Review articles

Learn from my mistakes.

Hope Without Optimism – Terry Eagleton

This is a collection of writings about hope, not really addressing optimism much other than to disparage it. I was hoping (without optimism) that it would be a bit more technical in nature, but instead it is quite discursive and pulls in references to pretty much everything you could think of and lots you couldn’t. Eagleton is vastly more well-read than I will ever be and I couldn’t really say he wears his learning lightly. Still, I enjoyed reading the book, getting lost in a few rabbit holes while looking up some of his offhand references. There is a lot in it.

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A Swim in a Pond in the Rain — George Saunders

George Saunders has lectured on Russian literature for years. Reading this book is like attending one of his lectures. (I imagine.) The book addresses six stories: each story appears in full, along with extended discussions of its background and meanings. It’s all great stuff, especially if you like the stories to begin with.

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Everyone In My Family Has Killed Someone – Benjamin Stevenson

This great whodunnit subverts every expectation. Normally in this genre, subtle clues are scattered throughout the narrative, but in this book the narrator continually breaks the fourth wall to pull the rug out from under me. He lets slip a tiny clue; I get excited and think I can now work out what’s going on; but then I am deflated as the narrator highlights the clue and says it’s not relevant.

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Cloud Atlas – David Mitchell

This novel begins as the diary of a gentleman’s adventure on a 19th-century pacific island. It’s all quite eventful until it stops, right in the middle of

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Losing Ourselves – Jay Garfield

This is an exploration of the Buddhist concept of no-self: we don’t exist as a distinct self with an unchanging identity. Instead, we are just the sum of the various thoughts, feelings, emotions and so on that are associated with our body. In other words, there are thoughts, but there is nothing separate that thinks the thoughts.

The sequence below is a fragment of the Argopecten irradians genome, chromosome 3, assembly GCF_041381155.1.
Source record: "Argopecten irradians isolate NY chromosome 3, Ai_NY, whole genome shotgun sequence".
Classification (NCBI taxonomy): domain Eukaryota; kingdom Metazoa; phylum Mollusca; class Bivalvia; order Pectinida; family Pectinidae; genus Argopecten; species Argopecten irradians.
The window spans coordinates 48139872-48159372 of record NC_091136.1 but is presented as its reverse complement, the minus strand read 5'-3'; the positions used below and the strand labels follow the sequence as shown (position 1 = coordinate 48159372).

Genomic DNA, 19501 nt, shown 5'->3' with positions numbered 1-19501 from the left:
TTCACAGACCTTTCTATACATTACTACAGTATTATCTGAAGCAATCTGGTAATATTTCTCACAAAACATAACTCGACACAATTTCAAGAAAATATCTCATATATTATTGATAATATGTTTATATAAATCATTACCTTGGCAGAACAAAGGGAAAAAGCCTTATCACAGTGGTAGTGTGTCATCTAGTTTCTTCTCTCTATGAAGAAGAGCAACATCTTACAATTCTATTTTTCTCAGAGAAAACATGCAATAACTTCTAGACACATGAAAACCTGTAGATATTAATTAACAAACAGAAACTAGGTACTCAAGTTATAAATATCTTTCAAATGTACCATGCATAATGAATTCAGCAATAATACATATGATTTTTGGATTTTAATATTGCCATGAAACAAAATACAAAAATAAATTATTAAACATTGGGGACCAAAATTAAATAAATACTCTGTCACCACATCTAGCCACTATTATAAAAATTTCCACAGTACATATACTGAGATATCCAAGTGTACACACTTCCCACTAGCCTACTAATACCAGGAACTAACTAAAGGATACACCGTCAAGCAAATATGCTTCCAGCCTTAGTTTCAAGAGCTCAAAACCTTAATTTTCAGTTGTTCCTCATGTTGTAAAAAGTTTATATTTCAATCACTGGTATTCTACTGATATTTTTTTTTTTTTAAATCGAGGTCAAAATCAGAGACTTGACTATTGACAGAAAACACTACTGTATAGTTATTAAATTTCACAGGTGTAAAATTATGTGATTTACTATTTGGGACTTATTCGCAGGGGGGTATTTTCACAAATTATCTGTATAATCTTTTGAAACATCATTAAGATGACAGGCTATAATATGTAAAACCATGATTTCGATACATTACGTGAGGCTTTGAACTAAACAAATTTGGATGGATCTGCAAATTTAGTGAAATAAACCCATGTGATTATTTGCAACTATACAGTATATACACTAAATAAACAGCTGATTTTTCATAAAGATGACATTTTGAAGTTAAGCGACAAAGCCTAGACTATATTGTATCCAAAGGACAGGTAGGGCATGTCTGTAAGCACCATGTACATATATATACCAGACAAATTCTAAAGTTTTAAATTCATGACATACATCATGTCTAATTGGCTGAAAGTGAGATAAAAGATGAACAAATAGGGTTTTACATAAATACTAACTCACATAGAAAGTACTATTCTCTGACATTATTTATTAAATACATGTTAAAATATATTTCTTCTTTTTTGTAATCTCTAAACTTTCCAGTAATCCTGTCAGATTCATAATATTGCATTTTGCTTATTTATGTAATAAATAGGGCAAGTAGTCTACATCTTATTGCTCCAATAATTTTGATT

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The Summer Book – Tove Jansson

This wise and wistful book narrates many episodes in the life of an old woman living with her young granddaughter Sophia on a remote Finnish island. The relationship between the two is sweet, yet unsentimental. Sophia’s father lives with them too, but he is often away and the two are left to themselves in the isolated and harsh environment.

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How To Live. What To Do. — Josh Cohen

A diverting combination of self-help book, literary discussion and psychoanalysis primer. The premise is a bit twee: throughout the books are case notes of famous fictional characters, as if they had gone in for psychoanalysis. These case notes cover a diverse bunch: Young Werther, Alice (the Wonderland one), Jay Gatsby, Mrs Dalloway, Jane Eyre and many more. There are also some characters from more modern novels, such as Sally Rooney’s Conversations with Friends and Marilynne Robinson’s Gilead. Cohen talks about their backgrounds, motivations and choices, relating them to the lives of real people like you, and indeed me.

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Definitely Maybe – Arkady & Boris Strugatsky

Malianov, an astrophysicist, keeps getting distracted as he is working towards a breakthrough in his current project. He receives mysterious visitors, and his scientist friends are behaving very strangely. Slowly, disturbing signs emerge that there is some sort of conspiracy afoot. Malianov tries to figure out what’s really going on while all around him is confusion and paranoia.

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How To Make Mistakes On Purpose – Laurie Rosenwald

This title pretty much says it all: sometimes making mistakes can be just what you need. This book is fun to read, with a somewhat chaotic layout and style. The overall message is of course that you shouldn’t just always do what you know will work. Try the unexpected sometimes, throw a spanner in your works, and see what happens. Move out of your comfort zone. Try something new. Etc. It’s kind of a hackneyed idea but still a good idea, and good to be reminded of it.

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Noise – Kahneman, Sibony & Sunstein

Human judgement is not infallible – no matter how unbiased we are, our judgement will be affected by unrelated thoughts, whether we are tired or hungry, and a hundred other things. This is “noise”. This book catalogues the different kinds of noise and shows how we can at least be aware of it, and hopefully mitigate it.

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